Digital Nomad Visa: Your Guide to Remote Work in Spain

What is the Digital Nomad Visa?

Due to the changes society has faced and the development of new technologies, companies have been evolving in a digital realm that allows them to attract talent regardless of borders.

The Digital Nomad Visa is a type of visa or temporary residence permit that some countries have implemented to allow remote workers or digital nomads to live and work in their territory for a specified period, usually temporarily.

Who can apply for it?

The visa for international teleworkers, also known as the visa for digital nomads, is limited to teleworkers who are not part of the European Union. Therefore, within the general conditions, we need to consider:

  • The applicant for the digital nomad visa must be a teleworker from a third country (not belonging to the European Union).
  • The company with which the worker has a labor relationship must be located outside Spanish territory.

What Type of Worker Can Apply for This Visa?

Both dependent and independent workers who meet the criteria specified in the relevant regulations can apply for this visa:

  • They must be graduates or postgraduates from a reputable university or business school.
  • They should have the necessary and minimum experience of 3 years in the relevant field.
  • We can also differentiate between employees and self-employed workers:
    • Those working under a labor contract, with a minimum of 1 year of seniority with a company or group of companies. In this case, the company must have a demonstrable and continuous activity for at least one year.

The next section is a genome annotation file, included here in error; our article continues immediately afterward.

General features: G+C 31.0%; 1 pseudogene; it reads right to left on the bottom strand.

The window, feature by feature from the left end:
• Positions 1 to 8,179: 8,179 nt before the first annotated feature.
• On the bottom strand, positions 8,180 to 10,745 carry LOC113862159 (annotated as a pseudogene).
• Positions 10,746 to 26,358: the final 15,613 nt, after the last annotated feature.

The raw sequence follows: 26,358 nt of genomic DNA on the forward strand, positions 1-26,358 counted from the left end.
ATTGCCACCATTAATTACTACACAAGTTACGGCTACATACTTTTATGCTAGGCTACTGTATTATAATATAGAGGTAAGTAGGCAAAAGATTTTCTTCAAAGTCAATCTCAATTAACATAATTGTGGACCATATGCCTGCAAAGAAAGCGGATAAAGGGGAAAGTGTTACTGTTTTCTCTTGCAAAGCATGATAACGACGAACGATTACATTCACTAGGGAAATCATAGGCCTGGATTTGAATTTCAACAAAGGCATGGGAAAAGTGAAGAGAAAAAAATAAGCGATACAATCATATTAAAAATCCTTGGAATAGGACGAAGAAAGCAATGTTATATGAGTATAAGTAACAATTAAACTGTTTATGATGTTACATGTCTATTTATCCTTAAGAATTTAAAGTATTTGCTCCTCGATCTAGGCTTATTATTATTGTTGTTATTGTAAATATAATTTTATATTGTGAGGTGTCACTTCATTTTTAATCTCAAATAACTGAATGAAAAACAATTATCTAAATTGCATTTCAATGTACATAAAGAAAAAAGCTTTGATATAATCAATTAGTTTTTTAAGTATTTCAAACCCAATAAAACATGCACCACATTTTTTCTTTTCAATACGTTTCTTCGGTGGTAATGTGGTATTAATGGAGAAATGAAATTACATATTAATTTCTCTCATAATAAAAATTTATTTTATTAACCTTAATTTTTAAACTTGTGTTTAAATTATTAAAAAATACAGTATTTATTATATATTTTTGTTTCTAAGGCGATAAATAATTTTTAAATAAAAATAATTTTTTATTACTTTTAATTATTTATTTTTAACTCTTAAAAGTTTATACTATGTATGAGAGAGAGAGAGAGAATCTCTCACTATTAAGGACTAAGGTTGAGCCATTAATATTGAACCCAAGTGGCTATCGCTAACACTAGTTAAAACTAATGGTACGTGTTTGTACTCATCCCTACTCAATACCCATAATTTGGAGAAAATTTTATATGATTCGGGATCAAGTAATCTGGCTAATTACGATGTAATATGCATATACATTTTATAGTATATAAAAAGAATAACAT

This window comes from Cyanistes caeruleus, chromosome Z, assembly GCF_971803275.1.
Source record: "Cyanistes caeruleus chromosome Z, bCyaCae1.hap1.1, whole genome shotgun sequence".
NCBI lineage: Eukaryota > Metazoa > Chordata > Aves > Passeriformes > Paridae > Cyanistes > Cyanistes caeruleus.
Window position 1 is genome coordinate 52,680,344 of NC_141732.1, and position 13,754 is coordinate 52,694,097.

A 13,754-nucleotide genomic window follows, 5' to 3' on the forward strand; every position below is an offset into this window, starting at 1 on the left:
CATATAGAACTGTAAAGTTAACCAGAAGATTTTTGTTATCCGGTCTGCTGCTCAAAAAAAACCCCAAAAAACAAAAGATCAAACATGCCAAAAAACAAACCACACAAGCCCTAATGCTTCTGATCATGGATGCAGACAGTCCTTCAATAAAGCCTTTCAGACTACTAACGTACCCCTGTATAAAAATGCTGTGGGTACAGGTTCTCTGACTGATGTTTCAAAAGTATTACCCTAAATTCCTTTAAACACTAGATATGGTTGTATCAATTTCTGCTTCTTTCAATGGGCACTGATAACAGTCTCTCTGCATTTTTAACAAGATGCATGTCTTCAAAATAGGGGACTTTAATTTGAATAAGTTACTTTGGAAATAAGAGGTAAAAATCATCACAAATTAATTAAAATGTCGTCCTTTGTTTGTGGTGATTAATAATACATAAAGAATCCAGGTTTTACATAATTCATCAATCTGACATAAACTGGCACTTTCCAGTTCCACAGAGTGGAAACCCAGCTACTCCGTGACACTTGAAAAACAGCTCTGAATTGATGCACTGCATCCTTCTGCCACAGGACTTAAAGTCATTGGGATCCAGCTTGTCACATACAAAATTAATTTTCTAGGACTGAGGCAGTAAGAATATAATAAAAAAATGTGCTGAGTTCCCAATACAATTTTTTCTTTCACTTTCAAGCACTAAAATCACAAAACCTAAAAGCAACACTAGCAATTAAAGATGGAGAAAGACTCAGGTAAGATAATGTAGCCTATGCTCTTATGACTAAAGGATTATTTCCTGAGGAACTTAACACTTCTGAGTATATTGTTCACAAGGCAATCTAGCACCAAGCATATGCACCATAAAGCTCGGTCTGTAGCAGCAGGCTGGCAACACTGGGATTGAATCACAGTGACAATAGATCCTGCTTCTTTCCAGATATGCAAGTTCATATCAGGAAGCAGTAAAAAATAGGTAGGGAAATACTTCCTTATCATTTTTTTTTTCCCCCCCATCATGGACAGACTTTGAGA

• Those working as self-employed professionals, with a minimum of 12 months of seniority.

Can I Work in Spain with This Visa?

You can work in Spanish territory depending on the employment status of the worker, as follows:

  • If you are an employee: You cannot work for a company domiciled in Spanish territory.
  • If you are self-employed: You can work for a Spanish company when the work you do is equal to or less than 20% of your total professional activity.

Can I Apply for the Digital Nomad Visa while in Spain?

Yes, you can apply for the visa from both within and outside Spain. Depending on the labor or commercial regime in which the worker falls, they may or may not work for a company established in Spanish territory.


While the requirements are specific in both the law and subsequent instructions that have been issued, it’s important to begin the process with experts who can review all the documentation in detail.

Are you a self-employed or employed worker who wants to experience remote work in Spain? At Expat Feliu, we provide comprehensive assistance to help you meet all the legal requirements. Contact us.

You can reach us by email at, or you can call us at +34 938 75 46 60.

Transforming Labor Migration: Spain’s Adoption of EU Directive (EU) 2021/1883 for Highly Qualified Persons

In a significant move towards a more agile and inclusive labor migration system, the Official State Gazette (BOE) unveiled a historic development on May 8, 2023. Spain took a decisive step by transposing Directive (EU) 2021/1883 into its national legislation. This directive, which was passed by the European Parliament and the Council on October 20, 2021, focuses on the entry and residence conditions for third-country nationals engaged in highly qualified employment. It also marks the repeal of Council Directive 2009/50/EC, underscoring November 18, 2023, as the deadline for the directive’s full integration.